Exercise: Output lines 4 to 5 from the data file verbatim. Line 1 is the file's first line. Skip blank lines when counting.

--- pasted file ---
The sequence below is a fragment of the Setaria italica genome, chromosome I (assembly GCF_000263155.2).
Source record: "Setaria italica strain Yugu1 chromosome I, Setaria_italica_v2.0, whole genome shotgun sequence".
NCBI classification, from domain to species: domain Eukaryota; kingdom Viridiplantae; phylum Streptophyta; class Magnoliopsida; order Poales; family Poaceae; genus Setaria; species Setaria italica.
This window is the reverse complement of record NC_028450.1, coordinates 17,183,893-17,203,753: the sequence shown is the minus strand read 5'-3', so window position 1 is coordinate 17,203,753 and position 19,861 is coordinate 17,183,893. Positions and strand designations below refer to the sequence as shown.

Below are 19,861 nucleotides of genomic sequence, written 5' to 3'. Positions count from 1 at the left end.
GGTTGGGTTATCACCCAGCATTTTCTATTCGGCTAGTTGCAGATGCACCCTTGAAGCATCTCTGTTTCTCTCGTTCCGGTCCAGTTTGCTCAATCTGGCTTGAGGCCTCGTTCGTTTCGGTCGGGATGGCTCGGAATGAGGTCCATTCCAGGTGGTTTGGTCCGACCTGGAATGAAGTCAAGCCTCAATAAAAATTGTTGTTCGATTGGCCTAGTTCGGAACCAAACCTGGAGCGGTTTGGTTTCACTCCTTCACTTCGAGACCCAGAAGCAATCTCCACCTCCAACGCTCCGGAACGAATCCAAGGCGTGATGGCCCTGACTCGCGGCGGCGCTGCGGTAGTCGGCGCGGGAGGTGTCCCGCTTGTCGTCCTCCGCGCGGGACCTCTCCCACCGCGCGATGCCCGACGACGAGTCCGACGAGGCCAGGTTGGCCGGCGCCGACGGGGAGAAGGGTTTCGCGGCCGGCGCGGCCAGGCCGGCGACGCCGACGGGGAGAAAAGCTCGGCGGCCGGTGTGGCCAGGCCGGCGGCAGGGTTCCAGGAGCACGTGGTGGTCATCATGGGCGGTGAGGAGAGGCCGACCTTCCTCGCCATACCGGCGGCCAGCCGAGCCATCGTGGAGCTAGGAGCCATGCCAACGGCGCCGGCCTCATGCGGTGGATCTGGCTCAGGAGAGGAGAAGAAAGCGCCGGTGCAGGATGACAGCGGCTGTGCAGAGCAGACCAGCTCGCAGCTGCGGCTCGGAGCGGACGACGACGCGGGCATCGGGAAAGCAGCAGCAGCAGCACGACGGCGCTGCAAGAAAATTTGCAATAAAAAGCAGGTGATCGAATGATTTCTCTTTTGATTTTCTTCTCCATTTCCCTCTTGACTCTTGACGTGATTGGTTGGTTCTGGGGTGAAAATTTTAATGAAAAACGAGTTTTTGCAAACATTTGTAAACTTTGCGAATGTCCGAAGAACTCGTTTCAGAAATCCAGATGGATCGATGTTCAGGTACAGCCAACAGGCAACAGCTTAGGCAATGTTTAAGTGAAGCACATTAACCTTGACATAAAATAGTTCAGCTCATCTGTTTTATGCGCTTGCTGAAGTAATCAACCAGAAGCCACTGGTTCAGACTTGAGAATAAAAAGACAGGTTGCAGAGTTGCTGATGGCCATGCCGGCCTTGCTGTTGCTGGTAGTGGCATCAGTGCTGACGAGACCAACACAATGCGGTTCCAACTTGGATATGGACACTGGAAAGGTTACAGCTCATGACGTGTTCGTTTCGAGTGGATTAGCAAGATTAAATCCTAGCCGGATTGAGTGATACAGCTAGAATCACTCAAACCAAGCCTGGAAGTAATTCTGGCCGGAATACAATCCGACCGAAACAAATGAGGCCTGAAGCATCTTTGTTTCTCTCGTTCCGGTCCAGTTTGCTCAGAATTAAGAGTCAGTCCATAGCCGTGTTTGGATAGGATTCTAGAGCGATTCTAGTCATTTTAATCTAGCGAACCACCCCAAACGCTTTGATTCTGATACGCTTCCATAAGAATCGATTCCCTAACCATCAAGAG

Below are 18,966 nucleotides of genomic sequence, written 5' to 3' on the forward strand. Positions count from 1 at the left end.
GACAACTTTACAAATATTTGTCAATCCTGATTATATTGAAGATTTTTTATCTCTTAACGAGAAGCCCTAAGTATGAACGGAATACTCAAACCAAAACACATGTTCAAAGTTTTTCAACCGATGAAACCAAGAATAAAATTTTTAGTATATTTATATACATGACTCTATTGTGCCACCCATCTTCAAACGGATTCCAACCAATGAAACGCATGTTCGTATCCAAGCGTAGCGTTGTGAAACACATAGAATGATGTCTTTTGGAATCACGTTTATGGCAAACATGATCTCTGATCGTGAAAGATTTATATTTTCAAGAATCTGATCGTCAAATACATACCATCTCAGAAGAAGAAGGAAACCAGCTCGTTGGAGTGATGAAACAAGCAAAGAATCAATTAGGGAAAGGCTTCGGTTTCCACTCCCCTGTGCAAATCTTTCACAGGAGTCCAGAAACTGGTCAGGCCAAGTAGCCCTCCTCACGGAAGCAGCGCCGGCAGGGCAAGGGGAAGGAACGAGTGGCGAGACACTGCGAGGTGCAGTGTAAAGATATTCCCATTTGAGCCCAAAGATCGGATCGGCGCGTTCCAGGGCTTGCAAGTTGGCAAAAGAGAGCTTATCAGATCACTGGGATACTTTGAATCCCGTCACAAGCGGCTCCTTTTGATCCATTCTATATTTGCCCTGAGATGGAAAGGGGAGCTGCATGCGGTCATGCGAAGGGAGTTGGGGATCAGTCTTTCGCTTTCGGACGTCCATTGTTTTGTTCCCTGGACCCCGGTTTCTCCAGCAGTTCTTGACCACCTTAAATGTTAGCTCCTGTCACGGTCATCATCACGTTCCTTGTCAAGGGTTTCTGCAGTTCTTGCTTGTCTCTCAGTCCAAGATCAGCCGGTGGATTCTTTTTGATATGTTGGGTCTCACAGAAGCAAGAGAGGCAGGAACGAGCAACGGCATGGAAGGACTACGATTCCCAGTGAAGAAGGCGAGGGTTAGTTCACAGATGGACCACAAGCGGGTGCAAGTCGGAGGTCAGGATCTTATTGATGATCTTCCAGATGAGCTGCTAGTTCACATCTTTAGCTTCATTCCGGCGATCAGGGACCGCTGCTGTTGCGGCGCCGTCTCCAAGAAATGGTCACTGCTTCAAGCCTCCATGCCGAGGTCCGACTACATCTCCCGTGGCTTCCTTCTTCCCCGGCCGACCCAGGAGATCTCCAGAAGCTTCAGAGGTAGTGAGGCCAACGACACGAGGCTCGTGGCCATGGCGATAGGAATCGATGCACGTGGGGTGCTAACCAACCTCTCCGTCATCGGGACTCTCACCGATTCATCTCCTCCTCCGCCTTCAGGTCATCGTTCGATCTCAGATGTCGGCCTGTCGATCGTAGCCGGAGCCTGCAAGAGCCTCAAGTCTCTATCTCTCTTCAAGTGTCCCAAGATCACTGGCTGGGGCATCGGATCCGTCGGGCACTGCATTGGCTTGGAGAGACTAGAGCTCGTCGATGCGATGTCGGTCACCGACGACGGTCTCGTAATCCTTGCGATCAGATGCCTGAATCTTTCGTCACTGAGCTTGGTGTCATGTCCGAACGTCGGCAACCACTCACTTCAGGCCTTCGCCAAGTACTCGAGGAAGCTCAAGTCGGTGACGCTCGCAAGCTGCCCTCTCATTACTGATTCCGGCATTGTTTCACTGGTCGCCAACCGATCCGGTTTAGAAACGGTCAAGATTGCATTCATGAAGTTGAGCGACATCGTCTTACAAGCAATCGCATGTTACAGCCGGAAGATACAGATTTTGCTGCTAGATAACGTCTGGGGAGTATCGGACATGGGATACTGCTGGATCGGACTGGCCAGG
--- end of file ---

This window is the reverse complement of record NC_028450.1, coordinates 17,183,893-17,203,753: the sequence shown is the minus strand read 5'-3', so window position 1 is coordinate 17,203,753 and position 19,861 is coordinate 17,183,893. Positions and strand designations below refer to the sequence as shown.

Below are 19,861 nucleotides of genomic sequence, written 5' to 3'. Positions count from 1 at the left end.